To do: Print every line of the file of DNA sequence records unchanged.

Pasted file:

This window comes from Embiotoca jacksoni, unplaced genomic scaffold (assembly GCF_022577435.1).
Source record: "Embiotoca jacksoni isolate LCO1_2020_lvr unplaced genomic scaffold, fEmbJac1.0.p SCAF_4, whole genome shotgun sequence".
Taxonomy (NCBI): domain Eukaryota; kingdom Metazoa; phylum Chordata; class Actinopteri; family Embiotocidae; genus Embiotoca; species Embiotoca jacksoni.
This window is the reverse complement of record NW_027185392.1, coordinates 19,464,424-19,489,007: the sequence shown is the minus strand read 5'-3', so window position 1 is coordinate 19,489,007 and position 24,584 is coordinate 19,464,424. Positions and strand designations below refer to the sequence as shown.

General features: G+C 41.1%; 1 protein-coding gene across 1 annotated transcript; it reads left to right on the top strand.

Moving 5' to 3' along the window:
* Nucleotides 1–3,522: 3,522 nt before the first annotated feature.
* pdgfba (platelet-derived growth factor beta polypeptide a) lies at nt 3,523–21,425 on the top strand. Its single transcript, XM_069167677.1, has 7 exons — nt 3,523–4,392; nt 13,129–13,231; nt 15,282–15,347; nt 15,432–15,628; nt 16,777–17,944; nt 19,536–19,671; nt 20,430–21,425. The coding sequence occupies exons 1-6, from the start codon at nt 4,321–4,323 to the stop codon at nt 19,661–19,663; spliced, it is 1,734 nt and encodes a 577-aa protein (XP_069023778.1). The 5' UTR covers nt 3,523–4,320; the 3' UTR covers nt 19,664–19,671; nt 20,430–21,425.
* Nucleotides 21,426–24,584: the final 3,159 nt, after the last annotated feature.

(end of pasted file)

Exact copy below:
This window comes from Embiotoca jacksoni, unplaced genomic scaffold (assembly GCF_022577435.1).
Source record: "Embiotoca jacksoni isolate LCO1_2020_lvr unplaced genomic scaffold, fEmbJac1.0.p SCAF_4, whole genome shotgun sequence".
Taxonomy (NCBI): domain Eukaryota; kingdom Metazoa; phylum Chordata; class Actinopteri; family Embiotocidae; genus Embiotoca; species Embiotoca jacksoni.
This window is the reverse complement of record NW_027185392.1, coordinates 19,464,424-19,489,007: the sequence shown is the minus strand read 5'-3', so window position 1 is coordinate 19,489,007 and position 24,584 is coordinate 19,464,424. Positions and strand designations below refer to the sequence as shown.

General features: G+C 41.1%; 1 protein-coding gene across 1 annotated transcript; it reads left to right on the top strand.

Moving 5' to 3' along the window:
* Nucleotides 1–3,522: 3,522 nt before the first annotated feature.
* pdgfba (platelet-derived growth factor beta polypeptide a) lies at nt 3,523–21,425 on the top strand. Its single transcript, XM_069167677.1, has 7 exons — nt 3,523–4,392; nt 13,129–13,231; nt 15,282–15,347; nt 15,432–15,628; nt 16,777–17,944; nt 19,536–19,671; nt 20,430–21,425. The coding sequence occupies exons 1-6, from the start codon at nt 4,321–4,323 to the stop codon at nt 19,661–19,663; spliced, it is 1,734 nt and encodes a 577-aa protein (XP_069023778.1). The 5' UTR covers nt 3,523–4,320; the 3' UTR covers nt 19,664–19,671; nt 20,430–21,425.
* Nucleotides 21,426–24,584: the final 3,159 nt, after the last annotated feature.